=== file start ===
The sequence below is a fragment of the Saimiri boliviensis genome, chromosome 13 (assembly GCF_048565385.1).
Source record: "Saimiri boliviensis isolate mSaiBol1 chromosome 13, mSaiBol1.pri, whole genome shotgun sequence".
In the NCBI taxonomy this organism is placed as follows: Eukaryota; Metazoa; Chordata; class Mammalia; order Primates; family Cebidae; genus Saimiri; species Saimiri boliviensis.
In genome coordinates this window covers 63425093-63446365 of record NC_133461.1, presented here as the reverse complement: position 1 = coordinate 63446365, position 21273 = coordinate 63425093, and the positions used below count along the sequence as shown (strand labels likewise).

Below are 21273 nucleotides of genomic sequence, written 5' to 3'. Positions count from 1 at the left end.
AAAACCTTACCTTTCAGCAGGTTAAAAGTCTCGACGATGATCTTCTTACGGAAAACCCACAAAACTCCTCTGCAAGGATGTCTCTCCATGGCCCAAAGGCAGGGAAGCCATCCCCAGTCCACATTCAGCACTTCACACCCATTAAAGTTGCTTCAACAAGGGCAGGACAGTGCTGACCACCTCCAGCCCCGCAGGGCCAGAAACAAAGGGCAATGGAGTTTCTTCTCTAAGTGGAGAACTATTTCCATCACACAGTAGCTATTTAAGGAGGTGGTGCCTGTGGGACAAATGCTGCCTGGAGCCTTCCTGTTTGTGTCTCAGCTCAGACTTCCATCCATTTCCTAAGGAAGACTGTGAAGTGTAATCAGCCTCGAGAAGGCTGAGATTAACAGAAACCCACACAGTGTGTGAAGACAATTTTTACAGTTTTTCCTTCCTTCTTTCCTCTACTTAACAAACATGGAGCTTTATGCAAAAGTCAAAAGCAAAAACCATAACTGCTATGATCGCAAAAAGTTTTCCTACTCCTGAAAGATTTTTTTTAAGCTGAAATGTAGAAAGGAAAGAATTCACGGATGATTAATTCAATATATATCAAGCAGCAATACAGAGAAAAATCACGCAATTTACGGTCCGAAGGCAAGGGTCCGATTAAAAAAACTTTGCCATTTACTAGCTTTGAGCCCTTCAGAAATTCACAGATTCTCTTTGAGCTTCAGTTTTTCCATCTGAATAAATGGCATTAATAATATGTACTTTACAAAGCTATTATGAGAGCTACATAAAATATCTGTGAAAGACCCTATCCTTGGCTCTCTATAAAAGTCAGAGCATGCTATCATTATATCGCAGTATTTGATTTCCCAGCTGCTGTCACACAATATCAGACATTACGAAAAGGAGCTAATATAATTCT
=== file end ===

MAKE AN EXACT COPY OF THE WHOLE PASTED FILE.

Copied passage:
The sequence below is a fragment of the Saimiri boliviensis genome, chromosome 13 (assembly GCF_048565385.1).
Source record: "Saimiri boliviensis isolate mSaiBol1 chromosome 13, mSaiBol1.pri, whole genome shotgun sequence".
In the NCBI taxonomy this organism is placed as follows: Eukaryota; Metazoa; Chordata; class Mammalia; order Primates; family Cebidae; genus Saimiri; species Saimiri boliviensis.
In genome coordinates this window covers 63425093-63446365 of record NC_133461.1, presented here as the reverse complement: position 1 = coordinate 63446365, position 21273 = coordinate 63425093, and the positions used below count along the sequence as shown (strand labels likewise).

Below are 21273 nucleotides of genomic sequence, written 5' to 3'. Positions count from 1 at the left end.
AAAACCTTACCTTTCAGCAGGTTAAAAGTCTCGACGATGATCTTCTTACGGAAAACCCACAAAACTCCTCTGCAAGGATGTCTCTCCATGGCCCAAAGGCAGGGAAGCCATCCCCAGTCCACATTCAGCACTTCACACCCATTAAAGTTGCTTCAACAAGGGCAGGACAGTGCTGACCACCTCCAGCCCCGCAGGGCCAGAAACAAAGGGCAATGGAGTTTCTTCTCTAAGTGGAGAACTATTTCCATCACACAGTAGCTATTTAAGGAGGTGGTGCCTGTGGGACAAATGCTGCCTGGAGCCTTCCTGTTTGTGTCTCAGCTCAGACTTCCATCCATTTCCTAAGGAAGACTGTGAAGTGTAATCAGCCTCGAGAAGGCTGAGATTAACAGAAACCCACACAGTGTGTGAAGACAATTTTTACAGTTTTTCCTTCCTTCTTTCCTCTACTTAACAAACATGGAGCTTTATGCAAAAGTCAAAAGCAAAAACCATAACTGCTATGATCGCAAAAAGTTTTCCTACTCCTGAAAGATTTTTTTTAAGCTGAAATGTAGAAAGGAAAGAATTCACGGATGATTAATTCAATATATATCAAGCAGCAATACAGAGAAAAATCACGCAATTTACGGTCCGAAGGCAAGGGTCCGATTAAAAAAACTTTGCCATTTACTAGCTTTGAGCCCTTCAGAAATTCACAGATTCTCTTTGAGCTTCAGTTTTTCCATCTGAATAAATGGCATTAATAATATGTACTTTACAAAGCTATTATGAGAGCTACATAAAATATCTGTGAAAGACCCTATCCTTGGCTCTCTATAAAAGTCAGAGCATGCTATCATTATATCGCAGTATTTGATTTCCCAGCTGCTGTCACACAATATCAGACATTACGAAAAGGAGCTAATATAATTCT